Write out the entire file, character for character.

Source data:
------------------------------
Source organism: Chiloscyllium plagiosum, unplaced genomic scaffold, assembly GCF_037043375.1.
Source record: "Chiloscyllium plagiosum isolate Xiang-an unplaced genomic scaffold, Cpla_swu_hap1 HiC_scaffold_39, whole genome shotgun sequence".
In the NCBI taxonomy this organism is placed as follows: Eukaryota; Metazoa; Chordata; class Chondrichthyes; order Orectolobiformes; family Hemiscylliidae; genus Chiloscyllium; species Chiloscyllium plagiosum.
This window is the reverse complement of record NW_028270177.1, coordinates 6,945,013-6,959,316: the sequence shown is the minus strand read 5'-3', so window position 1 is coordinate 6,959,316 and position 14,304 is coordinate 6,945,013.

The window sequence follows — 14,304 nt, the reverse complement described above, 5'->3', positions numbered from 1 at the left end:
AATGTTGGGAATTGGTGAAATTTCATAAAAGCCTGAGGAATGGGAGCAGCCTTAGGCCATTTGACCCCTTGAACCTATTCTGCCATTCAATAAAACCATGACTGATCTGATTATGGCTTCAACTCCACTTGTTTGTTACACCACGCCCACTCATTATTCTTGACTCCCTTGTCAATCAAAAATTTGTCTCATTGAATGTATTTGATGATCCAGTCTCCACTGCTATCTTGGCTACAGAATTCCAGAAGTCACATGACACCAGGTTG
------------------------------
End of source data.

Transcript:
Source organism: Chiloscyllium plagiosum, unplaced genomic scaffold, assembly GCF_037043375.1.
Source record: "Chiloscyllium plagiosum isolate Xiang-an unplaced genomic scaffold, Cpla_swu_hap1 HiC_scaffold_39, whole genome shotgun sequence".
In the NCBI taxonomy this organism is placed as follows: Eukaryota; Metazoa; Chordata; class Chondrichthyes; order Orectolobiformes; family Hemiscylliidae; genus Chiloscyllium; species Chiloscyllium plagiosum.
This window is the reverse complement of record NW_028270177.1, coordinates 6,945,013-6,959,316: the sequence shown is the minus strand read 5'-3', so window position 1 is coordinate 6,959,316 and position 14,304 is coordinate 6,945,013.

The window sequence follows — 14,304 nt, the reverse complement described above, 5'->3', positions numbered from 1 at the left end:
AATGTTGGGAATTGGTGAAATTTCATAAAAGCCTGAGGAATGGGAGCAGCCTTAGGCCATTTGACCCCTTGAACCTATTCTGCCATTCAATAAAACCATGACTGATCTGATTATGGCTTCAACTCCACTTGTTTGTTACACCACGCCCACTCATTATTCTTGACTCCCTTGTCAATCAAAAATTTGTCTCATTGAATGTATTTGATGATCCAGTCTCCACTGCTATCTTGGCTACAGAATTCCAGAAGTCACATGACACCAGGTTG